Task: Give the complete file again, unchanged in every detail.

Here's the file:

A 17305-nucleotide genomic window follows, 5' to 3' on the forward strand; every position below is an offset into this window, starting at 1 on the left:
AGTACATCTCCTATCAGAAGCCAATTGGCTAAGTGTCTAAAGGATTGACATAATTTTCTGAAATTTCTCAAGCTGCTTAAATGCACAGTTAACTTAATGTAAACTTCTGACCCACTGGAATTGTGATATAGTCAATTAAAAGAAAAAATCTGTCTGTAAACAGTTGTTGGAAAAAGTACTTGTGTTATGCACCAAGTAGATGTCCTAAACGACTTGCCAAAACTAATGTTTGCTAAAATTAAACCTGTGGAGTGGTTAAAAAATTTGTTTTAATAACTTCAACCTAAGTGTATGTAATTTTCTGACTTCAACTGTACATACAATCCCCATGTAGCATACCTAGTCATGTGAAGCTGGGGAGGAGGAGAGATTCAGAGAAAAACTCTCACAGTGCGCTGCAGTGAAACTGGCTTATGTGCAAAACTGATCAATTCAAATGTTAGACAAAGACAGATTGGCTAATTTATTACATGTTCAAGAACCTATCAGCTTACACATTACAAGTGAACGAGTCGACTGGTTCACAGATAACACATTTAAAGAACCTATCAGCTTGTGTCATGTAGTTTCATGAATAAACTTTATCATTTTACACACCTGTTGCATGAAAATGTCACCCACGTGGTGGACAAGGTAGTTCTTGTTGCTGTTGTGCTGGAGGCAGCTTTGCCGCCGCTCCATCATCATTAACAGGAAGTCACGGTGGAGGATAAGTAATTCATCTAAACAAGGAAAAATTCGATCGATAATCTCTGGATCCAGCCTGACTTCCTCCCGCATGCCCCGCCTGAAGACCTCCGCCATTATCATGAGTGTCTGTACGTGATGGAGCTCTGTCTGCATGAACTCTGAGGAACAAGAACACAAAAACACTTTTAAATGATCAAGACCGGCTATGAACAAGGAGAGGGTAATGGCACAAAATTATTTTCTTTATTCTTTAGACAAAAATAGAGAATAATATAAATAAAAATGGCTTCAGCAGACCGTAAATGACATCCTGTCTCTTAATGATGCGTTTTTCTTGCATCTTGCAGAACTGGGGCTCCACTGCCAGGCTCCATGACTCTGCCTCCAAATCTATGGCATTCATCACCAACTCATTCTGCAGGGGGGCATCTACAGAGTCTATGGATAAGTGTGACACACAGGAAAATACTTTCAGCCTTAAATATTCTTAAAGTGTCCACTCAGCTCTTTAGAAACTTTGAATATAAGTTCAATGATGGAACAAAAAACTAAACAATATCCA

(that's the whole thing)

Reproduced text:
A 17305-nucleotide genomic window follows, 5' to 3' on the forward strand; every position below is an offset into this window, starting at 1 on the left:
AGTACATCTCCTATCAGAAGCCAATTGGCTAAGTGTCTAAAGGATTGACATAATTTTCTGAAATTTCTCAAGCTGCTTAAATGCACAGTTAACTTAATGTAAACTTCTGACCCACTGGAATTGTGATATAGTCAATTAAAAGAAAAAATCTGTCTGTAAACAGTTGTTGGAAAAAGTACTTGTGTTATGCACCAAGTAGATGTCCTAAACGACTTGCCAAAACTAATGTTTGCTAAAATTAAACCTGTGGAGTGGTTAAAAAATTTGTTTTAATAACTTCAACCTAAGTGTATGTAATTTTCTGACTTCAACTGTACATACAATCCCCATGTAGCATACCTAGTCATGTGAAGCTGGGGAGGAGGAGAGATTCAGAGAAAAACTCTCACAGTGCGCTGCAGTGAAACTGGCTTATGTGCAAAACTGATCAATTCAAATGTTAGACAAAGACAGATTGGCTAATTTATTACATGTTCAAGAACCTATCAGCTTACACATTACAAGTGAACGAGTCGACTGGTTCACAGATAACACATTTAAAGAACCTATCAGCTTGTGTCATGTAGTTTCATGAATAAACTTTATCATTTTACACACCTGTTGCATGAAAATGTCACCCACGTGGTGGACAAGGTAGTTCTTGTTGCTGTTGTGCTGGAGGCAGCTTTGCCGCCGCTCCATCATCATTAACAGGAAGTCACGGTGGAGGATAAGTAATTCATCTAAACAAGGAAAAATTCGATCGATAATCTCTGGATCCAGCCTGACTTCCTCCCGCATGCCCCGCCTGAAGACCTCCGCCATTATCATGAGTGTCTGTACGTGATGGAGCTCTGTCTGCATGAACTCTGAGGAACAAGAACACAAAAACACTTTTAAATGATCAAGACCGGCTATGAACAAGGAGAGGGTAATGGCACAAAATTATTTTCTTTATTCTTTAGACAAAAATAGAGAATAATATAAATAAAAATGGCTTCAGCAGACCGTAAATGACATCCTGTCTCTTAATGATGCGTTTTTCTTGCATCTTGCAGAACTGGGGCTCCACTGCCAGGCTCCATGACTCTGCCTCCAAATCTATGGCATTCATCACCAACTCATTCTGCAGGGGGGCATCTACAGAGTCTATGGATAAGTGTGACACACAGGAAAATACTTTCAGCCTTAAATATTCTTAAAGTGTCCACTCAGCTCTTTAGAAACTTTGAATATAAGTTCAATGATGGAACAAAAAACTAAACAATATCCA